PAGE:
Research and Policy: Lunch, Teeth, Body, and Mind: Children’s Learning and Well-Being
Randy Bomer and Beth Maloch
Abstract: This article explores the research on the relationship between two particular aspects of poverty and school achievement. In particular, it examines research on food insecurity and oral healthcare among elementary-school-age children. The argument here is that these sorts of experiences of children in poverty account for some of the achievement difference between students from low-income homes and those with adequate resources for physical well-being. This fact has significant policy implications, as there are gaps in the ways policymakers engage with data; they often do not attempt to correlate student or school achievement data with material disadvantage like the ones investigated here. Reform efforts in curriculum and instruction would be more fruitful if they were combined with improving children's overall well-being.
Professional Book Reviews: From Local to Global: Helping Students Make an Environmental Difference
Susi Long, Julia López-Robertson, and Mary Styslinger
Abstract: This column highlights books that provide practical and theoretical approaches for “going green.” Some of the strategies include school gardens, eco literacies, and how to address environmental issues both locally and globally. These books foster students’ critical thinking about ways to save their world by becoming eco-conscious.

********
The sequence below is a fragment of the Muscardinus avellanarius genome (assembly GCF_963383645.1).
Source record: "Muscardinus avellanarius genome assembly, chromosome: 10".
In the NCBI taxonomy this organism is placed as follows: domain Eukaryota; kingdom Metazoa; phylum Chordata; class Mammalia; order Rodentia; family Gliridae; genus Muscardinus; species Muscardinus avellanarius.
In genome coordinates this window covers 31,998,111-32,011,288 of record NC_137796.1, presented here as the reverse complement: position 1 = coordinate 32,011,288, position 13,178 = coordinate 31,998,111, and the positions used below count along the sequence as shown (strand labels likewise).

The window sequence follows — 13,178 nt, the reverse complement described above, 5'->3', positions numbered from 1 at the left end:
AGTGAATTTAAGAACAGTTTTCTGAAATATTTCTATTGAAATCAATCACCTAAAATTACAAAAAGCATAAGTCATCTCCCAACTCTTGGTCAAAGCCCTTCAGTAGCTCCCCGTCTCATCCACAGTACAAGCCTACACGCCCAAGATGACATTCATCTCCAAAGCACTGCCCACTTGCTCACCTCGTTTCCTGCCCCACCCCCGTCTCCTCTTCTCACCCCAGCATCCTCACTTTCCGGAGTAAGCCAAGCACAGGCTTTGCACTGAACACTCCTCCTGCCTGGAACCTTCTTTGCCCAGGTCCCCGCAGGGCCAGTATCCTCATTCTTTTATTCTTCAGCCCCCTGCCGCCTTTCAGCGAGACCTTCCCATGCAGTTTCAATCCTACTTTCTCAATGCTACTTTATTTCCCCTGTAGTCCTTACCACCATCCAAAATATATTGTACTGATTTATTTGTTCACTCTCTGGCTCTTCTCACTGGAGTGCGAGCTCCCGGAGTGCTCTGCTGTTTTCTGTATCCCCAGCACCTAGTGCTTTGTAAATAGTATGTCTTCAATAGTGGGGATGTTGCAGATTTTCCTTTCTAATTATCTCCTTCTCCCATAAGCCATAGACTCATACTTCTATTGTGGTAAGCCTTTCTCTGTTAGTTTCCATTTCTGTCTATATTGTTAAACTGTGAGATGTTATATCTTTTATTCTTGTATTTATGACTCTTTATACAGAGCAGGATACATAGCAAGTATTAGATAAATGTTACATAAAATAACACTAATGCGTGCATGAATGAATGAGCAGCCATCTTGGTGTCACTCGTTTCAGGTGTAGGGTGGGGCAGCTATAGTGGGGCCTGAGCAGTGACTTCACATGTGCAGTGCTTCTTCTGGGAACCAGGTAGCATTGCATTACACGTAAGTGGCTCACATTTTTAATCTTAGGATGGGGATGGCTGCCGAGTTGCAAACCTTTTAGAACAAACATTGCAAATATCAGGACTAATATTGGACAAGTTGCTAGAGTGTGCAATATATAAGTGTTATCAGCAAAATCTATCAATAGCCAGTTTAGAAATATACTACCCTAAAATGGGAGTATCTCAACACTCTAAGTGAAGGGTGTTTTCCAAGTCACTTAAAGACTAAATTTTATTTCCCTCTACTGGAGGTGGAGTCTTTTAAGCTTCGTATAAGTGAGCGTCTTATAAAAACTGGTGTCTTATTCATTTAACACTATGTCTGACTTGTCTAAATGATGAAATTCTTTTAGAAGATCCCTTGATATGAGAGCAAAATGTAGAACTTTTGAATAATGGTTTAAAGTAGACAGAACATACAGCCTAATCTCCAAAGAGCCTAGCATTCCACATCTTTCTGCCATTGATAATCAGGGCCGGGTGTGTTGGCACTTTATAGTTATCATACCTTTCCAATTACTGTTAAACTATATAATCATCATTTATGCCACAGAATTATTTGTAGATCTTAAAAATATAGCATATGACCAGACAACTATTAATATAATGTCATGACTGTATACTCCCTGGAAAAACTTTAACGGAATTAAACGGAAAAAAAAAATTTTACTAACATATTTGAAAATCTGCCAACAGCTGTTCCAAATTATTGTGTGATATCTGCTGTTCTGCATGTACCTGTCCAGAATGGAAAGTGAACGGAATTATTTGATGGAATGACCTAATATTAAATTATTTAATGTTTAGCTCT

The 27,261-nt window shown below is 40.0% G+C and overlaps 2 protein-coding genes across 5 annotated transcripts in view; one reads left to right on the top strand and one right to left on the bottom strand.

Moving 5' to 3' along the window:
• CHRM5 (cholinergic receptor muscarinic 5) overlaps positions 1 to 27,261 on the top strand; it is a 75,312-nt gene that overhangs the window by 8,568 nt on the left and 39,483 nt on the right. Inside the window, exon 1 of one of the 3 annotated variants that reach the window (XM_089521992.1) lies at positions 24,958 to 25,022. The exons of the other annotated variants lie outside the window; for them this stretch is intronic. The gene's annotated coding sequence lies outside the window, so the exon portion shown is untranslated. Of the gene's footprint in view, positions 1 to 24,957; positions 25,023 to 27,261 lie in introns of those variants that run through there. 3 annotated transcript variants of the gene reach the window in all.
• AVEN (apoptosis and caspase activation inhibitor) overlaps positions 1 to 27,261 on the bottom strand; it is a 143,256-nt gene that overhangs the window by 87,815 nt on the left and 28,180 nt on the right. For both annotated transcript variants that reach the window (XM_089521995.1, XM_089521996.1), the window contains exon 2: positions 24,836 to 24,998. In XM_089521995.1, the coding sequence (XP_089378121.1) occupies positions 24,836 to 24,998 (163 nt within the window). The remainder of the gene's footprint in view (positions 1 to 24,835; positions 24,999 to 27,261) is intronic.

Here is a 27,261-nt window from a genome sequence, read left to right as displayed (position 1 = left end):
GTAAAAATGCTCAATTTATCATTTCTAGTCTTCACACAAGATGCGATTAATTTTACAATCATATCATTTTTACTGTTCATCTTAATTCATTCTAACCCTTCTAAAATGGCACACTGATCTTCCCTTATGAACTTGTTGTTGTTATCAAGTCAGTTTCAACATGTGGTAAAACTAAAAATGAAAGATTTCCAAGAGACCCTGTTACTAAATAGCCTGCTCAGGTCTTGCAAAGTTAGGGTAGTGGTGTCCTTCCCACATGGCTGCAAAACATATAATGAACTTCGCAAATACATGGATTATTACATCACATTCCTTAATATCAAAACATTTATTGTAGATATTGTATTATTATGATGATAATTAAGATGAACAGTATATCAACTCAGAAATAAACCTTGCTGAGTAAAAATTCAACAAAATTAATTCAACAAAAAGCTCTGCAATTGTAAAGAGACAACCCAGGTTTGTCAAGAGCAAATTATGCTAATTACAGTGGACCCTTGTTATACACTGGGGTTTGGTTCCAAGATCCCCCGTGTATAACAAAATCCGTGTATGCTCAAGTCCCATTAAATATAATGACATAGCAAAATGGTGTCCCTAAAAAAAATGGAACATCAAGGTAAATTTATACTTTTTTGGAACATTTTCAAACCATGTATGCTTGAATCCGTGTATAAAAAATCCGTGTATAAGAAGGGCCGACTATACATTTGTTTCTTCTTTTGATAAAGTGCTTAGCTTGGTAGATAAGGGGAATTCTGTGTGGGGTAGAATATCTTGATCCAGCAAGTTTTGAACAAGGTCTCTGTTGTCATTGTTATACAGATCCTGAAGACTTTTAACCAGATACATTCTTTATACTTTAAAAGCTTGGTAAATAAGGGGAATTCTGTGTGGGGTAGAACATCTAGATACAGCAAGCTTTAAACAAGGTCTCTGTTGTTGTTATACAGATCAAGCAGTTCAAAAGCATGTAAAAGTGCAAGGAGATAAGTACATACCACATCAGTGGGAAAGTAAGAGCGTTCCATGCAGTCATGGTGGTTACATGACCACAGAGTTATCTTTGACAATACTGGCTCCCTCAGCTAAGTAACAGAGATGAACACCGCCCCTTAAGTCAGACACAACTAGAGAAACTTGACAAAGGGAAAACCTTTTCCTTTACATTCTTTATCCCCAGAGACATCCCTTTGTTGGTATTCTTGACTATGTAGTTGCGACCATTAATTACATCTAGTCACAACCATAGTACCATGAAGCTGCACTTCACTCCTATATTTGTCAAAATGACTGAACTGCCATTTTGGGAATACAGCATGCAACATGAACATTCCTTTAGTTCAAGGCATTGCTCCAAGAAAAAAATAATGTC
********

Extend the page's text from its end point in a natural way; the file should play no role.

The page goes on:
Children’s Literature Reviews: Invitations to Reading: 2012 Notable Children’s Books in the Language Arts
April Bedford, Patricia Bandré, Donalyn Miller, Nancy Roser, Tracy Smiles, Yoo Kyung Sung, and Barbara Ward
The Notable Children’s Books in the Language Arts offer invitations to young readers to interact with excellent books highlighting many and varied uses of language. The collection of books selected for the 2012 list invite readers from kindergarten through eighth grade to participate in language play and use innovative texts as models for their own writing, to observe and marvel at the natural world surrounding them, to laugh at humorous incidents or unexpected ways with words, to imagine new and different experiences, to preserve and learn from diverse cultural heritages, to question their own thoughts and feelings, to take the perspective of others, and to take action on behalf of issues and people that matter to them.
Conversation Currents: Story, Relationship, and Healthy Eating: An Interview with Chef Kevin Gillespie
Abstract: This Conversation Currents features Chef Kevin Gillespie, owner of Atlanta restaurant Gunshow, contestant on Bravo’s Top Chef Las Vegas in 2009, and food activist for various organizations. He shares his journey to becoming a chef, ways to integrate healthy foods in schools, and the role of literacy in nutrition.